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Illustration: Sarah Grillo/Axios

Hundreds of Amazon workers are pushing the company to adopt tougher policies to reduce carbon emissions and fight climate change.

Why it matters: The employees are putting their names to their comments, posted on Medium, and the move defies Amazon's corporate policy.

The big picture: Employee activism at tech companies is on the rise, both at companies known for openness, like Google, as well as at companies that don't have a long tradition of worker action, like Amazon.

  • Many of the workers are calling on Amazon’s AWS unit to stop doing business with oil and gas companies. Increasingly those concerned with climate change have been pressuring not only oil and gas companies but those companies’ partners and suppliers.
  • Microsoft, for example, was praised for its announcement earlier this month that it was working to become carbon negative, but critics pointed out that its Azure Web Services unit was still doing business with oil and gas companies.

What they're saying:

  • Michael Sokolov, Amazon principal engineer: "Expecting its employees to maintain silence on these issues, and Amazon’s impact on them, is really a reprehensible overreach, and I am proud to take this opportunity to demonstrate my unwillingness to comply."
  • Amelia Graham-McCann, Amazon senior business analyst: “The science on climate change is clear. It is unconscionable for Amazon to continue helping the oil and gas industry extract fossil fuels while trying to silence employees who speak out.”
  • Jacob Hinton, Amazon software engineer: "Contributing to climate change, supporting ICE, and brutal labor conditions in the warehouses are great for the bottom line but awful for society."

Amazon's response, from a company spokesperson: "We founded the Climate Pledge, committing to net zero carbon by 2040, which is 10 years ahead of the Paris Agreement. We plan to be using 100% renewable energy by 2030, and we have thousands of people working on sustainability initiatives across the company."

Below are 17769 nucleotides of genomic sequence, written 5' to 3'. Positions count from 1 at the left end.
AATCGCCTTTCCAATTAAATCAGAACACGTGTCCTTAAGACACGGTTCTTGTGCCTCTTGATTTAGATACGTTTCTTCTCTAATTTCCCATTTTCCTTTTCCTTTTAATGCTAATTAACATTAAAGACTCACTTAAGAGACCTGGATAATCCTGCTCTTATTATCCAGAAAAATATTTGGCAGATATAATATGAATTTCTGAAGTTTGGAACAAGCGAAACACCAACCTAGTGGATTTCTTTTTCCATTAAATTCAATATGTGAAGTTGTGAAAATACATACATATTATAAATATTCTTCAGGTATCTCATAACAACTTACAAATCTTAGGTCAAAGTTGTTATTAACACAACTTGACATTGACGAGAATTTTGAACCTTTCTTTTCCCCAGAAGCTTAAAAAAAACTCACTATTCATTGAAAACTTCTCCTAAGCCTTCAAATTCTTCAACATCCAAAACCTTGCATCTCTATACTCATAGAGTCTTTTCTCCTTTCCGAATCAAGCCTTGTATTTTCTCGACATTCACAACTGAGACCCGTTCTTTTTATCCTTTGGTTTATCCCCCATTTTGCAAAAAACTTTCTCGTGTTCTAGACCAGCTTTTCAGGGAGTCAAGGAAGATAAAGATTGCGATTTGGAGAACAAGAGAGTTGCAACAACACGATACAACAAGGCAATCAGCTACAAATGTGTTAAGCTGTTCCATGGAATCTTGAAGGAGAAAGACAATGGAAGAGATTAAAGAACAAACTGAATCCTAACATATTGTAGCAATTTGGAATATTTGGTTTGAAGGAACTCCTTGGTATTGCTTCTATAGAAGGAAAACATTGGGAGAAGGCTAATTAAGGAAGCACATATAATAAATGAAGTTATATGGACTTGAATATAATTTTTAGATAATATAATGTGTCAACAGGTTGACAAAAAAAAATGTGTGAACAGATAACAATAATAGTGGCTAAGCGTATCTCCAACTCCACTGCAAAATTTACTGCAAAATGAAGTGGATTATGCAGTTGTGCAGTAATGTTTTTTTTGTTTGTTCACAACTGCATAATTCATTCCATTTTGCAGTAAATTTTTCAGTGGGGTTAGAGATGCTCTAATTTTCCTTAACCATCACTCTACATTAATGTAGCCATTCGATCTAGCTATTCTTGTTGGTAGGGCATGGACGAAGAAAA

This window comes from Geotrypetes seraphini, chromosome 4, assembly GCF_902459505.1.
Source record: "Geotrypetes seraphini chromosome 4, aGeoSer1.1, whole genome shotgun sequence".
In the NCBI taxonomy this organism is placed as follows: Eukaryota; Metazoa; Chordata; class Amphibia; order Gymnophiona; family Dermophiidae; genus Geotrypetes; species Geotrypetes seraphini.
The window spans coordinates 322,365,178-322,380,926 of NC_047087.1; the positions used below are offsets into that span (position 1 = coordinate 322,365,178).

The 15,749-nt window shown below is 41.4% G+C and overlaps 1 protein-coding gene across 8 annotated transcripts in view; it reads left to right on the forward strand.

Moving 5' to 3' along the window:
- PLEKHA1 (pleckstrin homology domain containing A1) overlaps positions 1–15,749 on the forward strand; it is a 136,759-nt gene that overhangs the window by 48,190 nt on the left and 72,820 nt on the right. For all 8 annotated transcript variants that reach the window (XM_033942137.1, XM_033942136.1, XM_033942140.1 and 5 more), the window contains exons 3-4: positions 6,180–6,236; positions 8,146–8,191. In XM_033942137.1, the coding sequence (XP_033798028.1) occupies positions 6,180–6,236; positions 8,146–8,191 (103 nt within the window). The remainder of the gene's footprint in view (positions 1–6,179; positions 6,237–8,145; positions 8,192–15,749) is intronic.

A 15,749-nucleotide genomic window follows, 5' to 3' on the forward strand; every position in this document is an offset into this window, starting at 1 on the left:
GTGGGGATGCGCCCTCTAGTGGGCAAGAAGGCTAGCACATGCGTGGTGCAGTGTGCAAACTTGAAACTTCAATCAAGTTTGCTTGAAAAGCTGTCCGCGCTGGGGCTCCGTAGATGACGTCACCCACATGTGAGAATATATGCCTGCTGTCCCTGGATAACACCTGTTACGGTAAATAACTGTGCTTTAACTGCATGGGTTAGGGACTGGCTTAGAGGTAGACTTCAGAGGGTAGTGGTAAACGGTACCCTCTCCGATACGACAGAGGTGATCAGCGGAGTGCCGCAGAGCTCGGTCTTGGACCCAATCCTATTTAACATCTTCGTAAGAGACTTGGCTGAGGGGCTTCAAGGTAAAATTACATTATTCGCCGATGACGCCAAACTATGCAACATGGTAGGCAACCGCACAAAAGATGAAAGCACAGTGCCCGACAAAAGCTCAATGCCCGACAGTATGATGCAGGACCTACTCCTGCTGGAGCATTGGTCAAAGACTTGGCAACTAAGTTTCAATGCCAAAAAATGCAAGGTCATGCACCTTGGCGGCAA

What's next: Amazon says, "We do enforce our external communications policy and will not allow employees to publicly disparage or misrepresent the company or the hard work of their colleagues who are developing solutions to these hard problems.”

Go deeper

12 mins ago - World

Sudan's military places civilian prime minister under house arrest

Sudanese Prime Minister Abdallah Hamdok during a 2020 news conference in Khartoum, Sudan. Photo: Mahmoud Hjaj/Anadolu Agency via Getty Images

Sudan's civilian Prime Minister Abdalla Hamdok was put under house arrest and several other ministers were also detained Monday in what appears to be a military coup in the country, per local reports.

Why it matters: The arrests of the civilian faction in the Sudanese government came a day after U.S. envoy Jeffrey Feltman met with the head of the military faction of the Sudanese government General Abdul Fattah al-Burhan and warned him against staging a coup.

"Atmospheric river" swings Northern California from drought to flood

Satellite view of the bomb cyclone swirling off the coast of the Pacific Northwest and the atmospheric river affecting California on Oct. 24. Photo: CIRA/RAMMB

A series of powerful "atmospheric river" storms are delivering historic amounts of rainfall across parts of drought-stricken California and the Pacific Northwest — triggering widespread power outages and flooding.

Why it matters: The strong atmospheric river, packing large amounts of moisture, is causing Northern California to whiplash from drought to flood.

Updated 3 hours ago - World

Saudi dissident claims MBS said he could get "poison ring" to kill king

Saudi Crown Prince Mohammed bin Salman attending the Saudi Green Initiative Forum, via video link, in Riyadh, Saudi Arabia on Saturday. Photo: Royal Court of Saudi Arabia/Handout/Anadolu Agency via Getty Images

A former senior Saudi intelligence official who worked with the U.S. on counterterrorism alleged to "60 Minutes" in an interview broadcast Sunday that Crown Prince Mohammed bin Salman discussed in 2014 killing the kingdom's then-monarch.

Why it matters: The claim by the exiled Saad al-Jabri, whom Saudi authorities describe as "a discredited former government official," that the crown prince, known as "MBS," allegedly said he could obtain a "ring from Russia" to carry out the attack, is one of several serious but unproven allegations he made on the CBS show.